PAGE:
ATA hopes port reforms will deliver for trucking


Port Botany reforms that will eventually introduce paid waiting times begin today to improve landside efficiency

December 6, 2010

The first phase of reforms to the running of Port Botany begins today to improve landside efficiency and ensure trucking operators are paid for waiting times.

Following the recent approval by Ports and Waterways Minister Eric Roozendaal, the Port Botany Landside Improvement Strategy (PBLIS) has been introduced.

Sydney Ports will now begin gathering landside performance information from stevedores and setting a new rail service charge.

PBLIS will be introduced progressively, with paid waiting times to take effect from early next year. Currently only trucking operators are penalised for missing schedules.

The NSW branch of the Australian Trucking Association hopes the changes will lead to faster turnaround times for trucks and a reduction in traffic congestion.

"With trade through Port Botany continuing to grow, we believe the new regulations will reduce delays for truck carriers and significantly improve truck turnaround times in and out of Port Botany," ATA NSW manager Jill Lewis says.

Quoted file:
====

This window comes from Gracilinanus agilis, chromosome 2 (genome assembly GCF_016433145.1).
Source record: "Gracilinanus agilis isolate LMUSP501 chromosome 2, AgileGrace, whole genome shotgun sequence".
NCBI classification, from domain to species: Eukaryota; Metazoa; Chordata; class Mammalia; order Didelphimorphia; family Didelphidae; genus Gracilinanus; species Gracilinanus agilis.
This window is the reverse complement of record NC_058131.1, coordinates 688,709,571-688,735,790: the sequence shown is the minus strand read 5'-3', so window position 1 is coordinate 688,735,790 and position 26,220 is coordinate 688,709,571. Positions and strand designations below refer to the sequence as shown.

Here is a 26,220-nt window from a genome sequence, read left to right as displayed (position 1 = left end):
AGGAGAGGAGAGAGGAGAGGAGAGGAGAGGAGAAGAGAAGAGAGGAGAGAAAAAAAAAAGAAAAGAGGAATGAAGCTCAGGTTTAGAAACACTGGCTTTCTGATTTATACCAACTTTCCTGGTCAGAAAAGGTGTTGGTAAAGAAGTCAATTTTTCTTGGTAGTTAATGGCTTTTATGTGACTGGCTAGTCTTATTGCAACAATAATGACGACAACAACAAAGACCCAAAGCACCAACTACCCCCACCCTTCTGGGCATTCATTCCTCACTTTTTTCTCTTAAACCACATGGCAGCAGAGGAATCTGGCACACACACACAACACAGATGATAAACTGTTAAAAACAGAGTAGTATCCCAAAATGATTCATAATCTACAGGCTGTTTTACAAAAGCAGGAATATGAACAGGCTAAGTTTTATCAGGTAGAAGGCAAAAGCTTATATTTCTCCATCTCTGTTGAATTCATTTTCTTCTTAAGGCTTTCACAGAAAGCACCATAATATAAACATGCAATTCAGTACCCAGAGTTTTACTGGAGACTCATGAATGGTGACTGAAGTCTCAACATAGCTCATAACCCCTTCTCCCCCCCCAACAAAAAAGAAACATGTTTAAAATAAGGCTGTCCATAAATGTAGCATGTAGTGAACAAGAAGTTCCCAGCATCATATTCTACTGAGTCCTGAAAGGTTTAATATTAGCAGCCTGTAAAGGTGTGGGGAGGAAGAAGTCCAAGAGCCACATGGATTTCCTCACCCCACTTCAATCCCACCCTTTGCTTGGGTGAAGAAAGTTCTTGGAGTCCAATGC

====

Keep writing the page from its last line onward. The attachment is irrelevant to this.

"If stevedores keep truck carriers waiting, then they will be forced to pay for it accordingly.

"This is a long-awaited initiative which will be a step in the right direction for users of Port Botany and indeed, the wider community."

Under paid waiting times, stevedores will need to compensate trucking operators $25 for every 15 minute delay, $100 if a slot is cancelled within two hours of the agreed access time or $50 if the slot is cancelled outside the two-hour timeframe.

Trucking operators will pay $50 for a late arrival and $100 if their trucks do not show up.

The changes were meant to begin in September this year, but were delayed until 2011.


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